On embracing change.

In this season of traditions it can be hard to think about change.  In a focused way, I  mean, a way that’s internal and wholehearted as opposed to, er, decorative.  But it’s as good a time as any to process those deeper questions about change.

Brian Andreas of the Story People has some good advice for successful celebration of the holidays: “1. Get together with the family.  2. Relive old times.  3. Get out before it blows.”  I LOVE this, not least because something usually does blow, and indeed we are wise to escape in advance.  Or, of course, we can work on change.  Prolonged work toward complex, deep, systemic change.  Easier, often, to eat and run.  (And yes, this is where I brag about the fabulous eight days my family just spent with my brother’s family…an unprecedented and unprecedentedly good time together.  I chalk it up to change of the scariest, hardest, and most rewarding kind.  We rock.)

In related news, I was just asked to view Jason Clarke’s TEDxPerth talk “Embracing Change,” and it’s well worth it.  Not only is he nail-on-the-head right about reasons why we don’t change and obstacles we throw up, but his models for approaching change are eminently useful.  He’s got a four-part chart, for instance, that you use in a fictional home renovation to map what you’d keep, what you’d chuck, what you’d change, what you’d add.  Nice, right?  Imagine applying this to ourselves, our souls, our lives.  In fact, this may be the new New Year’s tradition in our household, maybe in crayon on the fridge.  Keep the love!  Chuck the clutter!  Change the post-nap entertainment from tv to reading!  Add more music!

Change is hard.  It FEELS hard.  It makes us lonely and uncomfortable, both of which suggest that we’ve done something wrong.  But sometimes that itchy feeling gives way to something better; sometimes that fear of screwing it all up needs to take a back seat to the hope that even if it’s not perfect, what comes next will be better than what is.  Those of us who overthink things need extra help in remembering that, and extra cups of cocoa, perhaps, to soothe the anxiety that is a totally reasonable part of moving on.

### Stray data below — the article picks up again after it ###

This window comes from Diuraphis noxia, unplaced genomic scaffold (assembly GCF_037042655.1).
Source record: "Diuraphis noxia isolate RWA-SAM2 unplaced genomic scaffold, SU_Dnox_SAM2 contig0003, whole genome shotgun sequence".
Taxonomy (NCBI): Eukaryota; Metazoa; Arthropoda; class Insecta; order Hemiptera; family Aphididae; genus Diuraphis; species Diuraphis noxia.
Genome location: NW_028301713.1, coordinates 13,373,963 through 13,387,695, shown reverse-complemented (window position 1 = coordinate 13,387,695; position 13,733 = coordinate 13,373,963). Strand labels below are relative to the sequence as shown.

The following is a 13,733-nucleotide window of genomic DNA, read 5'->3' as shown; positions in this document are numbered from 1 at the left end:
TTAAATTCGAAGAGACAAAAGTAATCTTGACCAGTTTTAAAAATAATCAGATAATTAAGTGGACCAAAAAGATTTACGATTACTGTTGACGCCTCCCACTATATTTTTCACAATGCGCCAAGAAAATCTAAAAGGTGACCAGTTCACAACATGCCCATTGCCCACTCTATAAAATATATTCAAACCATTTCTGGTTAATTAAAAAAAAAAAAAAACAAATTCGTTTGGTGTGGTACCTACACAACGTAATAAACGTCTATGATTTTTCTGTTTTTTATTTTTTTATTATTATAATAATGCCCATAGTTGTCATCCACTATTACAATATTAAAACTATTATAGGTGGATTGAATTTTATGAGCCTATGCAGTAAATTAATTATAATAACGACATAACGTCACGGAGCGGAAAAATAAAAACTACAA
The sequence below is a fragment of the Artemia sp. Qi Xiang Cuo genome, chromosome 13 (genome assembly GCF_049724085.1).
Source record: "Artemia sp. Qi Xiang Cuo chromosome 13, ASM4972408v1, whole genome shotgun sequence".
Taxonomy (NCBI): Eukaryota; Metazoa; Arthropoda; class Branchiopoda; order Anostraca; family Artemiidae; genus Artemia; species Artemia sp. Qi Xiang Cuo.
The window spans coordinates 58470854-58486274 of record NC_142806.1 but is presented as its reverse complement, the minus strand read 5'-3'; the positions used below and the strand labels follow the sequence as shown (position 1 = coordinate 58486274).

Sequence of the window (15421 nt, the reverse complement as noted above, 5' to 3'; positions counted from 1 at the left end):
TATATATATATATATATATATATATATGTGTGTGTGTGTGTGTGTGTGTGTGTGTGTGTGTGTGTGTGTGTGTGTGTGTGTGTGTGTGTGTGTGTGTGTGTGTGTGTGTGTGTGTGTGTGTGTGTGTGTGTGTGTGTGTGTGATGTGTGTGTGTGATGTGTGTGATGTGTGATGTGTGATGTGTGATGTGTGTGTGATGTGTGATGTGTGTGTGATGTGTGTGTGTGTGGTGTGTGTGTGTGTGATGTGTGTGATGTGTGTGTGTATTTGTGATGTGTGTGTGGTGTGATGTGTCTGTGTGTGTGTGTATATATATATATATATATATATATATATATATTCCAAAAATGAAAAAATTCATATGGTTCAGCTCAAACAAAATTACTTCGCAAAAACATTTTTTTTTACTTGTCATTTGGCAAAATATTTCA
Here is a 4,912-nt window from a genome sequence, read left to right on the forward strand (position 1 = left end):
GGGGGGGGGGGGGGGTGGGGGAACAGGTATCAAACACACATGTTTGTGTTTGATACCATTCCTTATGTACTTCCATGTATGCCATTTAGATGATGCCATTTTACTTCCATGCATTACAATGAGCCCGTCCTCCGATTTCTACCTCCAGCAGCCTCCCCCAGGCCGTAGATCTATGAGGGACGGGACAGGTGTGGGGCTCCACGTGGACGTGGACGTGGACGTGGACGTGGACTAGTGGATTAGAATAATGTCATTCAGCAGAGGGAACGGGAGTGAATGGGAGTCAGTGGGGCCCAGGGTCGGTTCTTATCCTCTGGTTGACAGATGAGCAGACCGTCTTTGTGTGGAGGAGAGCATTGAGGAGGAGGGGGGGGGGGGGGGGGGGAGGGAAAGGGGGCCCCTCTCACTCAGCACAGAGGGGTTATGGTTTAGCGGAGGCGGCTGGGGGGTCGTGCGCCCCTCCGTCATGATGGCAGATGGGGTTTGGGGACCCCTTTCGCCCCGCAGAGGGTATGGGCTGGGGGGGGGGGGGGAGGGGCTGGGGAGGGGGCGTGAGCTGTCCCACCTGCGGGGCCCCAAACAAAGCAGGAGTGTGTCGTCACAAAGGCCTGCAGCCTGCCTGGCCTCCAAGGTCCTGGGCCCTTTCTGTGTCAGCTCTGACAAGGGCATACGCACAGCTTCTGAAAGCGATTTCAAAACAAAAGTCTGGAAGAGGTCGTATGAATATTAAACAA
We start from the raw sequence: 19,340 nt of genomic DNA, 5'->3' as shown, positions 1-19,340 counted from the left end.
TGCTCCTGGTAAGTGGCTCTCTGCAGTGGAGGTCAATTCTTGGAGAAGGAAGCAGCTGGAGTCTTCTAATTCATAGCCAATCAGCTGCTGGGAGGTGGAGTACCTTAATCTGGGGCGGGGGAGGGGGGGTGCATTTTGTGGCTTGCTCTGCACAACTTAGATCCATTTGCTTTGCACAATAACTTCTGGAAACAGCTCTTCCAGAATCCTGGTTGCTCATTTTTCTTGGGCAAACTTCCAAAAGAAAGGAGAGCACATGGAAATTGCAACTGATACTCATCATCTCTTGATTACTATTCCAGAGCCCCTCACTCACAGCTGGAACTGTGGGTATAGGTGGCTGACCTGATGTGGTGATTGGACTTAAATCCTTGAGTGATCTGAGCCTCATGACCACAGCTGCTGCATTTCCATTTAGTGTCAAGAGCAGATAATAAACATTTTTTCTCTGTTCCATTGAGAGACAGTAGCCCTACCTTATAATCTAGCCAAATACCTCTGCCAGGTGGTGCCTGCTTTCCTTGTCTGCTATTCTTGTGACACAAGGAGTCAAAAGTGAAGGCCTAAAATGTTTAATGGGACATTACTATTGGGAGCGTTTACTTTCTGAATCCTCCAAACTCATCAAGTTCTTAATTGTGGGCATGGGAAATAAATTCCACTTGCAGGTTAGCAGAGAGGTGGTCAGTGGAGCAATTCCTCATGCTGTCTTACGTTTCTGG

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On recovery.

It’s been a long week for all of us, including flu shots and incipient molars as well as a host of other, more significant challenges.  Friday comes and we’re pretty much beat.  More than beat, we’re beaten down, a little, by circumstances and the persistent tiredness of not being able to see what comes next that might fix the things that need it.

So what else is there to do, really, but head out into the evening garden for potatoes?  The fingerlings have gone untouched so far, since they were planted late and we harvested the yellow potatoes earlier and are still working through them.  But I wanted fingerlings, specifically, to go with the local lamb burgers and sauteed kale I was planning, and the boys surely needed some kind of existential shift.  We all did.  So out we went, with pitchfork and hod, and I dug and sifted while the boys pulled the bright beads from the soil.  Some were serious potatoes, but most were the kind of thumb-sized beauties that gave rise to their name.  Every time one came to light, Ezra would shout with joy, and he had a hard time taking turns with his brother (assisted, no doubt, by said brother’s stubby one-year-old arms).  Two-thirds of the crop is still in the ground, since the bugs found us shortly after we hit our stride, and we had enough for dinner, anyway.

While we were out there, we brought in a massive bunch of kale, a smaller assortment of late zinnias, marigolds, and bachelor’s buttons, as well as a few carrots whose impressive tops made us pull them just out of curiosity.  (Our fridge is full of carrots already.)  And of course, the raspberries have been loving this frost-free October, putting forth nearly as much ripe fruit as they did all summer, and better.  It was an evening to remember.

Every time we bring in flowers, Ezra helps arrange them in a vase, and then he says, in a tight, excited voice: “We have to have a celebration!  To celebrate these flowers!”  And indeed we do.  Three-year-old vision is sometimes so impeccably clear.

Best of all was Ezra’s request, at dinner, that we give thanks (which we do sometimes, but not often enough).  We held hands, and I spoke my gratitude for these sweet men, for this good food and the land on which it grew.  A few bites later, Ezra wanted more: Papa gave thanks for our family, and for all the love, and for the many people who grew the food we eat.  And then, Ezra himself spoke a bit later: